"Given $n,t \in \mathbb{N}$ prove that exist $n$ consecutive natural numbers with each one of them having at least one prime factor repeted $t$ times."

Well, at a first glance I couldn't do anything, so I found this:

How do I prove that for every positive integer $n$, there exist $n$ consecutive positive integers, each of which is composite?

And my point is, with the numbers $i+(n+1)!$ with $1<i\leq n+1$, I get $n$ consecutive composite numbers. And if I do $i+((n+1)!)^t$ will I get what I was asked for?

  • $\begingroup$ Here $0 \not \in \mathbb{N}$ $\endgroup$ – Robson Nov 17 '17 at 17:59
  • $\begingroup$ This approach will not work. Just try it for a small case like $n=1, t=2$. You don’t even get one consecutive value with the desired property. $\endgroup$ – Erick Wong Nov 17 '17 at 18:02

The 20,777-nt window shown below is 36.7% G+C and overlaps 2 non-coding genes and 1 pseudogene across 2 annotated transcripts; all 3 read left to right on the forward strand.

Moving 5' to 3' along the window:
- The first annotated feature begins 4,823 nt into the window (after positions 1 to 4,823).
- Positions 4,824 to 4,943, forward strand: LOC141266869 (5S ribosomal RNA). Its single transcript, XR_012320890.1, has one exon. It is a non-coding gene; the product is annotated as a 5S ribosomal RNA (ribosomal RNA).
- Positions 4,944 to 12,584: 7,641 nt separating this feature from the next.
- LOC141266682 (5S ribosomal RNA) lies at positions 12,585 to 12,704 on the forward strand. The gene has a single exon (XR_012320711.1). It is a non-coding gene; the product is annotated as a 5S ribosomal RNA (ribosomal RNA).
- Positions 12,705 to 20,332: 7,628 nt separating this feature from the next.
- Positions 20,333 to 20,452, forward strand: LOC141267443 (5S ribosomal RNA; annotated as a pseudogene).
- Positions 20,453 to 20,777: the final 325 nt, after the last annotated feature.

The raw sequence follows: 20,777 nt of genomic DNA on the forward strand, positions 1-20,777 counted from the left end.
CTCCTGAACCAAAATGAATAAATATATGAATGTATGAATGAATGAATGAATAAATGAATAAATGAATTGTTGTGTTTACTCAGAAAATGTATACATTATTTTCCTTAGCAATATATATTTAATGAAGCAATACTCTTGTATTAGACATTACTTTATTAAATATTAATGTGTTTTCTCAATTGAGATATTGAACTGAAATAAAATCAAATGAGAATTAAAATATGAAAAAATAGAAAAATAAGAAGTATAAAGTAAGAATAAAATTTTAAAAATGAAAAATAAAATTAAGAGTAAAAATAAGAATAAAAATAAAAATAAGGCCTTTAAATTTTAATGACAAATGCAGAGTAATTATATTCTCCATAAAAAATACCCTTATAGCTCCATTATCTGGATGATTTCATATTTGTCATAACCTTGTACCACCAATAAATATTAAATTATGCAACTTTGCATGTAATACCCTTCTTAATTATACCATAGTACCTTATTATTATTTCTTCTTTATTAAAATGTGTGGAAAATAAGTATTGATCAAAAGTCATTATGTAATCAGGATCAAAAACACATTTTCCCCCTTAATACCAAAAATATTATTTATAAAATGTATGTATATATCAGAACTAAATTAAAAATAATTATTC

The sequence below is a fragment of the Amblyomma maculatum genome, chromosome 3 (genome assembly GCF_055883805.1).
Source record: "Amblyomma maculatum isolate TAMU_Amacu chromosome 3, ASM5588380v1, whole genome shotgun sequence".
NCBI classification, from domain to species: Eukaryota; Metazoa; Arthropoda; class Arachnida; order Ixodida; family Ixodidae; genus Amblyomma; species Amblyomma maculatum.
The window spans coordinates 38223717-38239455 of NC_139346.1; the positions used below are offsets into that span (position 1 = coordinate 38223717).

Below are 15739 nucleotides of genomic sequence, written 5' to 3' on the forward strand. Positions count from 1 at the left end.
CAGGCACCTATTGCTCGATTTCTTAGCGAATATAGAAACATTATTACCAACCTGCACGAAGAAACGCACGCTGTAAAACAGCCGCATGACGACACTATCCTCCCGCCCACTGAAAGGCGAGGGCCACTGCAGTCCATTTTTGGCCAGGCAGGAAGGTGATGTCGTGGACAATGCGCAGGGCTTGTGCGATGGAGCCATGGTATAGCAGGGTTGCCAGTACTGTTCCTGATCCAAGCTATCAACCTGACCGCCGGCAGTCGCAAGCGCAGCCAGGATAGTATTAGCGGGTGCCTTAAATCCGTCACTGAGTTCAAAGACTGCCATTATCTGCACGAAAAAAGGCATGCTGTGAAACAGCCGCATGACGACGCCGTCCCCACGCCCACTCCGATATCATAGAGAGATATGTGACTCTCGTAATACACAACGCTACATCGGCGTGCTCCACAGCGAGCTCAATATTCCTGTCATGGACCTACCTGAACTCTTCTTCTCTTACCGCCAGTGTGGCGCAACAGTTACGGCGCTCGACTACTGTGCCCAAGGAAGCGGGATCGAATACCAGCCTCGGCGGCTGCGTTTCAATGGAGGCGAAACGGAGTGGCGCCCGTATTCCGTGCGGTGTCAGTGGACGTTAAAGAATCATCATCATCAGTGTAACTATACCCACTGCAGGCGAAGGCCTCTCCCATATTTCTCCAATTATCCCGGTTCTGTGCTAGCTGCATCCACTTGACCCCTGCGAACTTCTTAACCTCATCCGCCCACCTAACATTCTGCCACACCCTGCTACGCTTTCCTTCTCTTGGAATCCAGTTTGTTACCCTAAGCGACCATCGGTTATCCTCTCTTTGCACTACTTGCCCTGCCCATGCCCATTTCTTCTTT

• 2
    $\begingroup$ Use the Chinese Remainder theorem with a suitable set of prime powers $\endgroup$ – Joffan Nov 17 '17 at 18:02

The system

$$ \left\{\begin{array}{rcl}m&\equiv&0\pmod{2^k}\\ m+1&\equiv&0\pmod{3^k}\\ \ldots &\equiv &\ldots \\ m+n-1 &\equiv &0\pmod{p_n^k}\end{array}\right.$$ has a solution $m\leq (2\cdot 3\cdot\ldots\cdot p_n)^k\approx e^{kn}$ which is associated with an interval $[m,m+n-1]$ of integers fulfilling the wanted constraint.


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